by: Robin Taylor Updated:
PITTSBURGH -- Saving money may be easier than you think. Target 11 Consumer Investigator Robin Taylor uncovers 8 simple ways to save $500 or more.
Think of it this way. If you modify your behavior, it's as if you're giving yourself a raise. All you have to do is drive less, or pack your lunch, or turn off the lights and pretty soon you'll be saving money.
What starts as a penny here and a quarter there, can add up to real savings. If you follow some of this advice, you can easily save $500 a year. If you're really thrifty, and follow more of these steps, you can even save thousands.
With gas prices hovering around $3.50 a gallon, it pays to think like a GPS. Plan your errands around trips to pick up your kids.
"You would be surprised, even going a few miles back and forth tends to add up when it comes to the use of gas," said Audrey Guskey, a marketing professor at Duquesne University.
If you get 20 miles per gallon, and drive 40 miles less a week, you'll save about $7. That might not seem like much, but in a year's time that's $364.
Turning off the TV, installing energy-saving light bulbs, even shutting the water off when you're brushing your teeth can make a difference, saving about $260 a year.
Installing a programmable thermostat and lowering the heat by a few degrees, could cut your utility bills by $150 or more.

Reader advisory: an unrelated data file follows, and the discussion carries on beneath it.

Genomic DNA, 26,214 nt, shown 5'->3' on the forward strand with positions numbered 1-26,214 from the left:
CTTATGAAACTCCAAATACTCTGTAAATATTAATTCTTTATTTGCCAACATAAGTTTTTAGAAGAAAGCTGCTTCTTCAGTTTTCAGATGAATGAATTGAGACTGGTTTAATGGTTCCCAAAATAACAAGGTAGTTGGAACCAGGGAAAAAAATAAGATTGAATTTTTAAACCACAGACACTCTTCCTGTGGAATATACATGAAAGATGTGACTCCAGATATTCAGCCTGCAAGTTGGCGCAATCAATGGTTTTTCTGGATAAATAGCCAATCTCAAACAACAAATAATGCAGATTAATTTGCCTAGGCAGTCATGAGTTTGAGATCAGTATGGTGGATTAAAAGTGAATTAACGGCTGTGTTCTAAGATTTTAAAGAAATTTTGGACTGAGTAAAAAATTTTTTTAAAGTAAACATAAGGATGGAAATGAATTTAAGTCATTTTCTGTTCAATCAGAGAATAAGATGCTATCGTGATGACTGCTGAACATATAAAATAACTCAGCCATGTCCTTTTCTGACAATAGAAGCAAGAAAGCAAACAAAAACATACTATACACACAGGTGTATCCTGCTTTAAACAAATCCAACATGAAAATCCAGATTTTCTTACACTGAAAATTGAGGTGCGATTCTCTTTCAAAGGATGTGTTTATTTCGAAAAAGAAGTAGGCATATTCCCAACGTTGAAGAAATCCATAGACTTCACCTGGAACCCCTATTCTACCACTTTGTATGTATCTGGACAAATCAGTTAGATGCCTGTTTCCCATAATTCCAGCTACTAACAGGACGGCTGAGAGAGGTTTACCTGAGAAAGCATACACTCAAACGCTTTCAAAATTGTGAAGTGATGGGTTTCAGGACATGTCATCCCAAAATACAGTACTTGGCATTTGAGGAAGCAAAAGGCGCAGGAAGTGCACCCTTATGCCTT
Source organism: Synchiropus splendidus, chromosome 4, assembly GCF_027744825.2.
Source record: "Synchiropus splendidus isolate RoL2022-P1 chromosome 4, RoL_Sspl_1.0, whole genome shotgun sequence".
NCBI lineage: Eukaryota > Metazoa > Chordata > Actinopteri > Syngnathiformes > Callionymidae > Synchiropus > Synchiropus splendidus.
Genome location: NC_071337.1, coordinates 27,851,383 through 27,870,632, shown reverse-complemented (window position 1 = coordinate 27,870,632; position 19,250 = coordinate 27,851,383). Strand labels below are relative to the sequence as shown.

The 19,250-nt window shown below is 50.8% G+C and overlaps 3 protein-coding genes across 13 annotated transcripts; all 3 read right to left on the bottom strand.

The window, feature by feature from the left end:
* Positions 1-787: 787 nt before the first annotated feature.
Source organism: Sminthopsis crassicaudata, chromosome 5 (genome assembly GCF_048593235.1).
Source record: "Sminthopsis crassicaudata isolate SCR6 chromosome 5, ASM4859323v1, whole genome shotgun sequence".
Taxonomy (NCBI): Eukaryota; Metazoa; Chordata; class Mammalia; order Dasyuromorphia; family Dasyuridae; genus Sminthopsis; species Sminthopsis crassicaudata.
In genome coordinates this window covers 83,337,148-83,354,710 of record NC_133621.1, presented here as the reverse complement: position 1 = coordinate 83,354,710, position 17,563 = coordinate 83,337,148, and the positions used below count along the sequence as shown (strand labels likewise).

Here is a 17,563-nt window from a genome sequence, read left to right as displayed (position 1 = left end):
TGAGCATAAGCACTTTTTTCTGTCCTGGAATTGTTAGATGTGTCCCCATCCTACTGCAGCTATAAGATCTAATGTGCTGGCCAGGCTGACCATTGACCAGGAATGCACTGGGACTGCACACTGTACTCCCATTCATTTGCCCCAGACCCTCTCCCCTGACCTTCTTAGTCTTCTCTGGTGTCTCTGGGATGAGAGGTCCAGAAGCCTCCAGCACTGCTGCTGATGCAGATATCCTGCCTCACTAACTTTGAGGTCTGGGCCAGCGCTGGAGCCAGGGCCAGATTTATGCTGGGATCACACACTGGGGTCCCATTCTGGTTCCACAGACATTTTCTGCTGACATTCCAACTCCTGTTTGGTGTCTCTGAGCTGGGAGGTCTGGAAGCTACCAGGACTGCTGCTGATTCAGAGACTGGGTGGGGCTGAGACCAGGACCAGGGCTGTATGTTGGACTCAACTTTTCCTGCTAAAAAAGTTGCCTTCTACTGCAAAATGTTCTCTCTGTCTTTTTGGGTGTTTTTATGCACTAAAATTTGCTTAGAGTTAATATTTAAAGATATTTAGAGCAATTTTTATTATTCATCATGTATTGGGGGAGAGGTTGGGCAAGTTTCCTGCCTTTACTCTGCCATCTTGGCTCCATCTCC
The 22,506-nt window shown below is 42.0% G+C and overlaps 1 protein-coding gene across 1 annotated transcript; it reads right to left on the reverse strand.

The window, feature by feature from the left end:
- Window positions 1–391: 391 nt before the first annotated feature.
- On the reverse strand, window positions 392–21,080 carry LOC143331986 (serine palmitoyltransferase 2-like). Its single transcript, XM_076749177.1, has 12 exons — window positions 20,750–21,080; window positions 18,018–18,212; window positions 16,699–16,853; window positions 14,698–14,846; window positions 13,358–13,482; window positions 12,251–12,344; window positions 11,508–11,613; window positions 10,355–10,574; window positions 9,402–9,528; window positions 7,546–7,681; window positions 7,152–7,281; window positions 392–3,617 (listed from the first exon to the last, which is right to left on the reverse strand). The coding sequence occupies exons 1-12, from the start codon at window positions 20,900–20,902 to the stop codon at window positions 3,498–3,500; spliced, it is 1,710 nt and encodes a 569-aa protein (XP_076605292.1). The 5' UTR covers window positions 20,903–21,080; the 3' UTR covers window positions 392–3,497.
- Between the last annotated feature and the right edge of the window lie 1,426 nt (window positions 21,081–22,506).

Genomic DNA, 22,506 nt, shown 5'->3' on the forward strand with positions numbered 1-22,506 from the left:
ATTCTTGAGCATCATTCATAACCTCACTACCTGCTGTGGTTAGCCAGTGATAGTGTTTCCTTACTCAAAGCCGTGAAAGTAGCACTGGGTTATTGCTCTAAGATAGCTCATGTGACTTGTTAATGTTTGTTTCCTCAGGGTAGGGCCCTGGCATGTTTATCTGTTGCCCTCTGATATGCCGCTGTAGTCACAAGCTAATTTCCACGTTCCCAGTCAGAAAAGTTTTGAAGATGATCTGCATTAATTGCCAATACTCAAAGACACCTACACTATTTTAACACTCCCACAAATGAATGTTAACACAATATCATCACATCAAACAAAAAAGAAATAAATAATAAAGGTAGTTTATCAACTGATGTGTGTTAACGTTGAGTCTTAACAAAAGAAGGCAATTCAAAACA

It may seem like a delightful pleasure, but buying coffee from a chic little coffee shop at $3.50 a cup adds up to $1,200 a year.
"You can save literally a thousand of dollars as a result of brewing your own coffee," said Guskey.
When you do the math, brown bagging also makes sense. Let's say you're spending $10 a day on lunch; that's about $2,500 a year. Think about it, that's enough money to pay for a luxury vacation.
Don't flush money down the drain. Toilet paper is a necessity, but you don't have to spend a mint. If you switch to a store brand, use coupons or buy in bulk, you could save $500 a year.
We love them, but pets can also cost a bundle.
"Bigger is not always better, especially when you're talking about pets, because the little ones are going to eat less," said Guskey.
Between vet bills and food, a large dog can cost $1,500 a year, while a cat costs about $600.
Paying your credit cards bills in-full and on-time can also shave hundreds off the total.
"Watch your spending. Try to spend within your means. And then, pay those credit cards off as you're getting the bills," said Guskey.
If you can't afford to pay the whole bill, sign up for automatic payments, so you're never hit with late fees.
Also, at least once a year, go over your bills. If you belong to a gym and you never go, what good is that?
If you're paying for 300 channels, and you watch ten of them, switch to a different plan.
These little changes can make a big difference over time.